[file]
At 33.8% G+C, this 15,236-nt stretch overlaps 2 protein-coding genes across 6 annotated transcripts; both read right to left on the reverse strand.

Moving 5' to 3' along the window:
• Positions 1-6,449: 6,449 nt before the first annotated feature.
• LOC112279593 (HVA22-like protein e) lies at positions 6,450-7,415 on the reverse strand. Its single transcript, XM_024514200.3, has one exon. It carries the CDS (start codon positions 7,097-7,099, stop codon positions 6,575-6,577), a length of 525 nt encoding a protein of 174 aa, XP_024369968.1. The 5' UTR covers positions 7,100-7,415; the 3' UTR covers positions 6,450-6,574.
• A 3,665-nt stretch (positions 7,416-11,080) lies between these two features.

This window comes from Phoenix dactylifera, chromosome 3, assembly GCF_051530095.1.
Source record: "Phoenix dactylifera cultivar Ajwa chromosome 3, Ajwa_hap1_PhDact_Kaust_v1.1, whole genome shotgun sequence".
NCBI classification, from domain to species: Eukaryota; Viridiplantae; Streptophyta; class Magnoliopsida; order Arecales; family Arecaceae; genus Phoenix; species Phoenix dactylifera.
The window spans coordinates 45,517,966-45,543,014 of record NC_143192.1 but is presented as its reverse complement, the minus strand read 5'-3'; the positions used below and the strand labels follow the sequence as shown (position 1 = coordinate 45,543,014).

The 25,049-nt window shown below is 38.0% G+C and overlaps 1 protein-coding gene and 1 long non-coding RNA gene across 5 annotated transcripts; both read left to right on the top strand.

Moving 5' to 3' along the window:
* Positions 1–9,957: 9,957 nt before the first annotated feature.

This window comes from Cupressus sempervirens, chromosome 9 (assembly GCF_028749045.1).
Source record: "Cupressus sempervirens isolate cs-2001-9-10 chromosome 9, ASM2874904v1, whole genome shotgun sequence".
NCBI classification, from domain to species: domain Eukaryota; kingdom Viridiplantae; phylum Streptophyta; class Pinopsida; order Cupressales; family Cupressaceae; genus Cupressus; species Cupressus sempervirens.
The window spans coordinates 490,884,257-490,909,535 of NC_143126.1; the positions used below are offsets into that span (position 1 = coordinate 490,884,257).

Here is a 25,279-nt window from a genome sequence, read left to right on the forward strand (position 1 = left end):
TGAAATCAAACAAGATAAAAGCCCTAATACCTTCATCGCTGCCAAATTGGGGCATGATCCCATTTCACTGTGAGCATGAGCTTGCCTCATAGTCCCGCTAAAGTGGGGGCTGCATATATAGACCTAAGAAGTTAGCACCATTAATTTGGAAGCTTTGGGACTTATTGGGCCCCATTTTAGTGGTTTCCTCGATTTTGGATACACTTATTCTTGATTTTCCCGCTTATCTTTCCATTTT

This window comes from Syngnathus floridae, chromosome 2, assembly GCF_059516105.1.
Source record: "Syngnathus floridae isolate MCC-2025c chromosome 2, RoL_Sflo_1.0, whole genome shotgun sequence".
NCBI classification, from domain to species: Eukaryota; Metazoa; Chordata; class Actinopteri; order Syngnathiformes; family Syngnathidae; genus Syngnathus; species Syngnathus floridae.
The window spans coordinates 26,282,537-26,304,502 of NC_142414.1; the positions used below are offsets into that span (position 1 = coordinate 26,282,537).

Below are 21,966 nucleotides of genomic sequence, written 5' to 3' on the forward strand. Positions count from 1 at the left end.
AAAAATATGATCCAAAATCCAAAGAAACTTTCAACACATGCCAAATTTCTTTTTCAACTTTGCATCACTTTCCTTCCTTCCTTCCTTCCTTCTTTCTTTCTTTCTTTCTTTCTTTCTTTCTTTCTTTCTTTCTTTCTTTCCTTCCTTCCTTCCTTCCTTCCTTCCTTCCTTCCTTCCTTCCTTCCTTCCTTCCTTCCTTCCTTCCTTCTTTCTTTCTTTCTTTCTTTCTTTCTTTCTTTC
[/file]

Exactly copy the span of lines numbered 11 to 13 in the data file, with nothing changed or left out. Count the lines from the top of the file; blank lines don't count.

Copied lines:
Moving 5' to 3' along the window:
* Positions 1–9,957: 9,957 nt before the first annotated feature.

This window comes from Cupressus sempervirens, chromosome 9 (assembly GCF_028749045.1).